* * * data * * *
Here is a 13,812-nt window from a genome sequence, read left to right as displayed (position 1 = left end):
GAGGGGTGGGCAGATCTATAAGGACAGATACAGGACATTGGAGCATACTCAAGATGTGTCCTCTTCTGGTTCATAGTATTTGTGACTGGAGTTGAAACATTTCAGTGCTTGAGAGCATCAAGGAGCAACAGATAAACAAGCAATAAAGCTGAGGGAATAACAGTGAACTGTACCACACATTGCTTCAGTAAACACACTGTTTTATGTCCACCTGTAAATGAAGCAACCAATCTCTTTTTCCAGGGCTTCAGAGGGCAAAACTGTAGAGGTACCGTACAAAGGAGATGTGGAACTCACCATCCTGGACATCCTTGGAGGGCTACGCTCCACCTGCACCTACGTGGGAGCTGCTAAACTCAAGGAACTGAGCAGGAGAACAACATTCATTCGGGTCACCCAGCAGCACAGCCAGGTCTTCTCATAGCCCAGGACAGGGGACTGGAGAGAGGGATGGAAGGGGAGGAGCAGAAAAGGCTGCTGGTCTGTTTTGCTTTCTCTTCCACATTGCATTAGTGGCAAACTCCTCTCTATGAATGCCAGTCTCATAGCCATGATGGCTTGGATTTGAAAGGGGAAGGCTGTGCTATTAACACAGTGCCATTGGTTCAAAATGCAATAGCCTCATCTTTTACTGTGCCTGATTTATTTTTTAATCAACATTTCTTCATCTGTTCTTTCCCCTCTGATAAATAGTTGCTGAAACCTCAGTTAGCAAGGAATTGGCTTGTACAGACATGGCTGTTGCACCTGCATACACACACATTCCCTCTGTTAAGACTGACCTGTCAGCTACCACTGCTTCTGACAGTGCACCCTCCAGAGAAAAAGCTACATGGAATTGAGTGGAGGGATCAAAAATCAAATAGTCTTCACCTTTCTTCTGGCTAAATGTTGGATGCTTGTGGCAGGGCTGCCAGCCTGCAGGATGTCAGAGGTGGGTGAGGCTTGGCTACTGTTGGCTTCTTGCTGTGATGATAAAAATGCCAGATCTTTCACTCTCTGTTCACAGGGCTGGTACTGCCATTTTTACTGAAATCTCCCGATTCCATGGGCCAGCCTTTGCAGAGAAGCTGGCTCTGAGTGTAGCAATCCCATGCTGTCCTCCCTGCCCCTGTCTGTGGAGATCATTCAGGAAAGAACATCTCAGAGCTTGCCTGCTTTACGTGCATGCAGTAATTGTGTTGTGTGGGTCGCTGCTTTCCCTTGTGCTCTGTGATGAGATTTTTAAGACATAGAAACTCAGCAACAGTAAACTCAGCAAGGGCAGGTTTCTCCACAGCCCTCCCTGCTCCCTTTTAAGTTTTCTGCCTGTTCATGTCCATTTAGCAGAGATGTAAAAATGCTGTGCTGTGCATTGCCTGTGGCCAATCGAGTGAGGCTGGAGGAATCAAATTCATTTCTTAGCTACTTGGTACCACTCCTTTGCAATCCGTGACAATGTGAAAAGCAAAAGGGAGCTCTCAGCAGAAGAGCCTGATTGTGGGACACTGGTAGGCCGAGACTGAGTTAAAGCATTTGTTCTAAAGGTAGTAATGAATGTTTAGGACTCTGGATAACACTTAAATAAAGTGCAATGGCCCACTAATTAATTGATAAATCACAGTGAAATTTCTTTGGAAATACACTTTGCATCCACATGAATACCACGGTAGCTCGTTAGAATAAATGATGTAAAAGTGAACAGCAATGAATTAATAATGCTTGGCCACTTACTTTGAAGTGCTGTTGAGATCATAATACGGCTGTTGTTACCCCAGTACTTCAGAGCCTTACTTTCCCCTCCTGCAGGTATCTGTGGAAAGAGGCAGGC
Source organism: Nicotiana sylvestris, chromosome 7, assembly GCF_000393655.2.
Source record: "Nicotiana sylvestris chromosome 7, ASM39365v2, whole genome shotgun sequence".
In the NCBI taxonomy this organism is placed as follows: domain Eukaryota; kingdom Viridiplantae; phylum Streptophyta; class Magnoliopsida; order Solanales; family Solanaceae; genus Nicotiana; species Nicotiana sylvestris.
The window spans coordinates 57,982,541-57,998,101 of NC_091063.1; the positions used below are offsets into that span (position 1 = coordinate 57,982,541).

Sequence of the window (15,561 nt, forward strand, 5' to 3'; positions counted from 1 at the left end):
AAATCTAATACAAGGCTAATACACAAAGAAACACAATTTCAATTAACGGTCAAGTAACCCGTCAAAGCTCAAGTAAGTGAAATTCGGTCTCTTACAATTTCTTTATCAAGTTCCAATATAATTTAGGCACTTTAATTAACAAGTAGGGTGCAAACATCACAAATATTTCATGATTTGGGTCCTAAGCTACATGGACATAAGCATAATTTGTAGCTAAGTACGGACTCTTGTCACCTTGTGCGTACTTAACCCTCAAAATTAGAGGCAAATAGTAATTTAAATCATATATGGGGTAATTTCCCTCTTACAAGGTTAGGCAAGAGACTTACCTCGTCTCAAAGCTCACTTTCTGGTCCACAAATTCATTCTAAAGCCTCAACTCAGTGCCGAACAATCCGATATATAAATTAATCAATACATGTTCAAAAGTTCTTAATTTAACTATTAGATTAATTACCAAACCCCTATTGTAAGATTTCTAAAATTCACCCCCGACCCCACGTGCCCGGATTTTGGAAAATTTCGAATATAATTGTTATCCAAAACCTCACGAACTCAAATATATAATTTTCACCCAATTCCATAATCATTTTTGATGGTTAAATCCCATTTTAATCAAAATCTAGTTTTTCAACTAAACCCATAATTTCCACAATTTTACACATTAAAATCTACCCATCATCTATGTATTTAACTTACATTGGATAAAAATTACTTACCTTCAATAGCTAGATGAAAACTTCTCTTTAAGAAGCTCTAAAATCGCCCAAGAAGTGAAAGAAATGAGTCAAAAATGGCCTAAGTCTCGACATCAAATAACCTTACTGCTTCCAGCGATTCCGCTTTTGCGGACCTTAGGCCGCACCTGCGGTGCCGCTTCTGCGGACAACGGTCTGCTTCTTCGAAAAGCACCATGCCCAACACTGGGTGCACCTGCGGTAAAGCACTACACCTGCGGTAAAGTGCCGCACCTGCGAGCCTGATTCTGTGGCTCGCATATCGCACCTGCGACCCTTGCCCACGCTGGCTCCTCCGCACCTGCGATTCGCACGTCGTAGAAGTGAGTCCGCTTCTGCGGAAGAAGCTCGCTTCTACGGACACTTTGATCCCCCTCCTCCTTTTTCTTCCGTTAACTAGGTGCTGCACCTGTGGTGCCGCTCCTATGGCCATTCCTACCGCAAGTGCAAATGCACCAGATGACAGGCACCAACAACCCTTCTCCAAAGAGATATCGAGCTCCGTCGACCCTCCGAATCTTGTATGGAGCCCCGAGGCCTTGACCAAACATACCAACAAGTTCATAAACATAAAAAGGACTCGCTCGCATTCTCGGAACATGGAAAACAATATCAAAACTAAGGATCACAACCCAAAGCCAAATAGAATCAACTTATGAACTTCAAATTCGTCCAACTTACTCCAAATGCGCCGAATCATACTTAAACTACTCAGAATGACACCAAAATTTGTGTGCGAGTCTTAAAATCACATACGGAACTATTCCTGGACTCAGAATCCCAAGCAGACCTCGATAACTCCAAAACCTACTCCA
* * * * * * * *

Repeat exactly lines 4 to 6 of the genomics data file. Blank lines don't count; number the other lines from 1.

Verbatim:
Source record: "Nicotiana sylvestris chromosome 7, ASM39365v2, whole genome shotgun sequence".
In the NCBI taxonomy this organism is placed as follows: domain Eukaryota; kingdom Viridiplantae; phylum Streptophyta; class Magnoliopsida; order Solanales; family Solanaceae; genus Nicotiana; species Nicotiana sylvestris.
The window spans coordinates 57,982,541-57,998,101 of NC_091063.1; the positions used below are offsets into that span (position 1 = coordinate 57,982,541).